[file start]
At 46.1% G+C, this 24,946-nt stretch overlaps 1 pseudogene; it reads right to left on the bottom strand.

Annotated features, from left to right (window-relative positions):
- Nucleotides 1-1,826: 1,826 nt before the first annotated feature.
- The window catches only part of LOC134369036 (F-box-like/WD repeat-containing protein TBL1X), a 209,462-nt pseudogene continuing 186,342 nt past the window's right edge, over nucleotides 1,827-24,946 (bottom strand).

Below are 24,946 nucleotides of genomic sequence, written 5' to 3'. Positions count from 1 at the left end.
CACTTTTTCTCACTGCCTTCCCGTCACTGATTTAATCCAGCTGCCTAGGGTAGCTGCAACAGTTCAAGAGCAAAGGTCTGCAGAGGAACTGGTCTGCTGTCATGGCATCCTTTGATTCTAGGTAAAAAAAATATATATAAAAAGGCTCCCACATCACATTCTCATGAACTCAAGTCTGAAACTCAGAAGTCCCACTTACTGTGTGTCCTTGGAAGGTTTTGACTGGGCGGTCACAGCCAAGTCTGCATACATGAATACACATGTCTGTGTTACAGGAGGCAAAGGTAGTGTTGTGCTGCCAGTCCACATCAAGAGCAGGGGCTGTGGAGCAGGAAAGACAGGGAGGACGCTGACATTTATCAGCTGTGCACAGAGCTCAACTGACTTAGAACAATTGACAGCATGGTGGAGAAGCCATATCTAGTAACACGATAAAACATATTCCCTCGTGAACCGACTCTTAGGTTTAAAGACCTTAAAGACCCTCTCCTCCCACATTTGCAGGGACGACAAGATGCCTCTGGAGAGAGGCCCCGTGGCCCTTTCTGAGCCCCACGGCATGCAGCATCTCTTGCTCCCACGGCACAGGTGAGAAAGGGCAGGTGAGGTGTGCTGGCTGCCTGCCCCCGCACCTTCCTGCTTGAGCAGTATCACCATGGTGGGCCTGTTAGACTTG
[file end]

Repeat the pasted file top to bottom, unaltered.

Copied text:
At 46.1% G+C, this 24,946-nt stretch overlaps 1 pseudogene; it reads right to left on the bottom strand.

Annotated features, from left to right (window-relative positions):
- Nucleotides 1-1,826: 1,826 nt before the first annotated feature.
- The window catches only part of LOC134369036 (F-box-like/WD repeat-containing protein TBL1X), a 209,462-nt pseudogene continuing 186,342 nt past the window's right edge, over nucleotides 1,827-24,946 (bottom strand).

Below are 24,946 nucleotides of genomic sequence, written 5' to 3'. Positions count from 1 at the left end.
CACTTTTTCTCACTGCCTTCCCGTCACTGATTTAATCCAGCTGCCTAGGGTAGCTGCAACAGTTCAAGAGCAAAGGTCTGCAGAGGAACTGGTCTGCTGTCATGGCATCCTTTGATTCTAGGTAAAAAAAATATATATAAAAAGGCTCCCACATCACATTCTCATGAACTCAAGTCTGAAACTCAGAAGTCCCACTTACTGTGTGTCCTTGGAAGGTTTTGACTGGGCGGTCACAGCCAAGTCTGCATACATGAATACACATGTCTGTGTTACAGGAGGCAAAGGTAGTGTTGTGCTGCCAGTCCACATCAAGAGCAGGGGCTGTGGAGCAGGAAAGACAGGGAGGACGCTGACATTTATCAGCTGTGCACAGAGCTCAACTGACTTAGAACAATTGACAGCATGGTGGAGAAGCCATATCTAGTAACACGATAAAACATATTCCCTCGTGAACCGACTCTTAGGTTTAAAGACCTTAAAGACCCTCTCCTCCCACATTTGCAGGGACGACAAGATGCCTCTGGAGAGAGGCCCCGTGGCCCTTTCTGAGCCCCACGGCATGCAGCATCTCTTGCTCCCACGGCACAGGTGAGAAAGGGCAGGTGAGGTGTGCTGGCTGCCTGCCCCCGCACCTTCCTGCTTGAGCAGTATCACCATGGTGGGCCTGTTAGACTTG